10 Best Animated Movies of the 21st Century Ranked

Animation Movies

“One more time: animation is a medium, not a genre. Animation is film,” n art form that requires the most precise control of the cinematic medium — is continually disrespected.

Infamously, 2022’s Best Animated Oscars presentation featured several jokes about the nominees that, in the words of Phil Lord and Chris Miller,  framed “the five Academy Award nominees for Best Animated Feature as a corporate product for kids that parents must begrudgingly endure.” The directing duo called upon the Academy to do better by animation. And this year’s ceremony largely delivered, with less jokes that belittled animation as kiddy stuff and a sterling speech from del Toro himself for his acclaimed stop-motion feature adaptation of “Pinocchio.”

Pixar and Studio Ghibli tend to spring to mind first when discussing great animation, but there’s a world beyond those two giants. Animated films have grown ever more artful and affecting as more and more folks realize that, the Oscars comments notwithstanding, it’s never just been a medium for children, with studios and indies alike creating stop-motion marvels, hand-drawn standouts, and CGI spectacles.

The genre has grown so much since we entered the current century, in fact, that it can be easy to forget the Academy Awards didn’t even recognize animation until 2001. As few as three movies were nominated per year until 2010, but since then animation’s increased prominence has been reflected in the race’s competitiveness.

Next year seems like it’ll be a banner time for the category, with some big contenders in the wings. Tthere’s the smash hit “Super Mario Bros. Movie,” anime fantasy “Suzume,” Pixar and Disney entries “Elemental” and “Wish,” Netflix comic book adaptation “Nimona,” CGI action film “Teenage Mutant Ninja Turtles: Mutant Mayhem,” the long awaited sequel film to “Chicken Run,” and smaller titles like “Blind Willow, Sleeping Woman” or Cannes premiere “Robot Dreams.” That’s not even getting into the possibility of an American release for master of the artform Hayao Miyazaki’s next film, “How Do You Live?” That project currently only has a release date in Japan, for July 14, but rest assured we’re chomping at the bit to see it as soon as we can.

Here us the updated our list of the best animated films of the century, with a variety of new entries we’ve overlooked and the gems that have come out since our last update.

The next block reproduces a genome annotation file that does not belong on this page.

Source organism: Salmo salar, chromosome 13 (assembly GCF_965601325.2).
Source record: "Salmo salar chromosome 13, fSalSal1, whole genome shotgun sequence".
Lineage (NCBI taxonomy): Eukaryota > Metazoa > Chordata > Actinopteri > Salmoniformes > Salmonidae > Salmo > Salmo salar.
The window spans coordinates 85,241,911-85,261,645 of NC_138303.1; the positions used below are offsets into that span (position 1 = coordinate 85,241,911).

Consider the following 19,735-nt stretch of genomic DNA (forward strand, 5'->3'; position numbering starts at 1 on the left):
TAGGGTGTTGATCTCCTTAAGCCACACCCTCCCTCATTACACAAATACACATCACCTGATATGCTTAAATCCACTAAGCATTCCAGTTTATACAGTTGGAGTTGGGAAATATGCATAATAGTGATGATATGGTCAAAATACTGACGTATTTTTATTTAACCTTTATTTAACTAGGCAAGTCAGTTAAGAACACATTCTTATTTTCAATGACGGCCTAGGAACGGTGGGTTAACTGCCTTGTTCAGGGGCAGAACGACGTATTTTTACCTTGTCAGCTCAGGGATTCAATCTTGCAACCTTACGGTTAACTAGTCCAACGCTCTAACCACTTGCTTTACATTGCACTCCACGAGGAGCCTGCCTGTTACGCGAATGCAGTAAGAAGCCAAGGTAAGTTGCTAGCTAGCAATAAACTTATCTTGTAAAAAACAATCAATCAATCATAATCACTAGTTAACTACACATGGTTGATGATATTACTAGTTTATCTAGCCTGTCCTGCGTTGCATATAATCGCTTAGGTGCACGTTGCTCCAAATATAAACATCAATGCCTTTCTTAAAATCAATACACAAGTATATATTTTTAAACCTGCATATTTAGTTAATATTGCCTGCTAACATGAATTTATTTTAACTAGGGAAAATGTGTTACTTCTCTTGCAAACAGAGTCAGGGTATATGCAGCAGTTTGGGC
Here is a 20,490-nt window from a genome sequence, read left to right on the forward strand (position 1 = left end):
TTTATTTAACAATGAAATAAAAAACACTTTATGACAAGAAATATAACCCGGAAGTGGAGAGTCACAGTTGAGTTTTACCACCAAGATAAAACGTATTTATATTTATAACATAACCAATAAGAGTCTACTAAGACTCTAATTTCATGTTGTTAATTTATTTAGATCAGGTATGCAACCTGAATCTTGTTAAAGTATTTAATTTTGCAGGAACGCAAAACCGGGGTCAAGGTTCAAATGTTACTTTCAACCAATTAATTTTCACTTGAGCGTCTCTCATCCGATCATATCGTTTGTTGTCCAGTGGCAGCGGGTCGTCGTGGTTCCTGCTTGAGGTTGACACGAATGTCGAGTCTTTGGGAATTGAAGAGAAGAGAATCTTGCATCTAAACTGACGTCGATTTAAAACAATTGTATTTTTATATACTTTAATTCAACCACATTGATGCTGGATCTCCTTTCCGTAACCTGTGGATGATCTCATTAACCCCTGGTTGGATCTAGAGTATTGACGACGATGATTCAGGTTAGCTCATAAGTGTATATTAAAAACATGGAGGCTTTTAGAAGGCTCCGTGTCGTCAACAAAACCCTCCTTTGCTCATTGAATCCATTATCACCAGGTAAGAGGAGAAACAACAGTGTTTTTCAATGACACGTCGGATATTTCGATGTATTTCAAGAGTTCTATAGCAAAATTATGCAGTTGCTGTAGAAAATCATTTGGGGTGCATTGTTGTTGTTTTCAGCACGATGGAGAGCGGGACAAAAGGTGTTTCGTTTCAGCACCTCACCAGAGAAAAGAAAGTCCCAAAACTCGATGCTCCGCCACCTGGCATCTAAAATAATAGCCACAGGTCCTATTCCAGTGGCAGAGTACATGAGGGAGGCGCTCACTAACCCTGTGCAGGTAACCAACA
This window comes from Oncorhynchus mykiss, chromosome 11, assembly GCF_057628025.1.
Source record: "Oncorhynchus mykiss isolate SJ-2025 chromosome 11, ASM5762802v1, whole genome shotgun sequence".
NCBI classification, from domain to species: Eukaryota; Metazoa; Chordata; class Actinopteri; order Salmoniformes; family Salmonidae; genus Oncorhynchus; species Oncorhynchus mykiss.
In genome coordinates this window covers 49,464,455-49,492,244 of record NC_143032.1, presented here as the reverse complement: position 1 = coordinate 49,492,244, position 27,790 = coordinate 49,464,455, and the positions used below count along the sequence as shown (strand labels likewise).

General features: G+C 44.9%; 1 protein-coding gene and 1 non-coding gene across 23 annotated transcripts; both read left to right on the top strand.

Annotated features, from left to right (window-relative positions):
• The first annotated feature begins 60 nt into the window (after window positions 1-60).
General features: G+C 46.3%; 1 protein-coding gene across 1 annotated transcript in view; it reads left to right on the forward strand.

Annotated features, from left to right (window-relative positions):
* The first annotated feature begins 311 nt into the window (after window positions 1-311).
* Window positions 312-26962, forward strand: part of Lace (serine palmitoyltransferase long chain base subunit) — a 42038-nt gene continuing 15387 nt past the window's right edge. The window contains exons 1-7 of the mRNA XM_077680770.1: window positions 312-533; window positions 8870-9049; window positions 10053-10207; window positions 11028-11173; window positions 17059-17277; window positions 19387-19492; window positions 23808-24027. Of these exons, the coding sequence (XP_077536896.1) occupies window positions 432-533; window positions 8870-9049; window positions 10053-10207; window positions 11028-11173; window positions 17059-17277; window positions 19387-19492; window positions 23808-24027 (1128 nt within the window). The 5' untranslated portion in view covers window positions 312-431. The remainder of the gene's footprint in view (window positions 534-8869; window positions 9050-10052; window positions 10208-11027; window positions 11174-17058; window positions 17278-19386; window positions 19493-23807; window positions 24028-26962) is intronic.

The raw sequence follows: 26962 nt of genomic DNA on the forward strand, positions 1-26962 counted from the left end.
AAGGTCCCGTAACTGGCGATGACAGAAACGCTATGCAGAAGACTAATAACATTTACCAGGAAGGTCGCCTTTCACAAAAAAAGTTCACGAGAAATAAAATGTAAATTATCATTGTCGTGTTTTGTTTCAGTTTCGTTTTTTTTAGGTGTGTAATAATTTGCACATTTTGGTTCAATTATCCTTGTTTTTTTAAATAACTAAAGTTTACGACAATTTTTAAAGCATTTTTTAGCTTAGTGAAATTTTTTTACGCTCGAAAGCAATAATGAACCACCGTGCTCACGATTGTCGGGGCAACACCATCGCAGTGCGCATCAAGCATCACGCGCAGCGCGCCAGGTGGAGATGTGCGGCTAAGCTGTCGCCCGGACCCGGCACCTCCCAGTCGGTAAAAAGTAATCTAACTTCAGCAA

10. “Rango” (2011)

Yes, the fact that Johnny Depp voices the titular character now strikes one as deeply, deeply unfortunate. But if you can get past that, “Rango” still holds up today as an excellent, and refreshingly weird, animated western. A loving tribute to movies like “The Good, the Bad, and the Ugly” or the movies of John Ford, “Rango” sees our heroic lizard get lost from his owners and wind up in the western town of Dirt, where he gets roped into becoming sheriff and is tasked with uncovering the mystery behind the drought affecting the landscape. The movie is perhaps most interesting for its unique animation process; director Gore Verbinski shot his actors in live-action, and based the CG animation on that footage, resulting in a unique, surprisingly grimy style totally its own. 

9. “Chicken Run” (2000)

Over 23 years later, “Chicken Run” is still the highest-grossing stop motion film in history, grossing over $227 million during its theatrical run. And that’s a well deserved honor, because this movie is a masterpiece. A co-production between Aardman Animations and Dreamworks, the film focuses on a group of British chickens attempting to escape their farm before they get cooked into meat pies. Led by the strong-willed Ginger (Julia Sawalha), the group engages in a variety of attempts to escape, giving the audience some classic Aardman slapstick comedy.

But beyond the surface charm, “Chicken Run” is a shockingly deep text: in the years following its release, many have examined the themes of feminism and Marxism hiding behind the story, like how George Orwell criticized Russian fascism in “Animal Farm.” In a landscape where western animated films are often the purview of gigantic corporations, it’s hard to classify any of them as truly “radical,” which makes the revolutionary spirit of “Chicken Run” something worth championing.

8. “The Incredibles” (2004)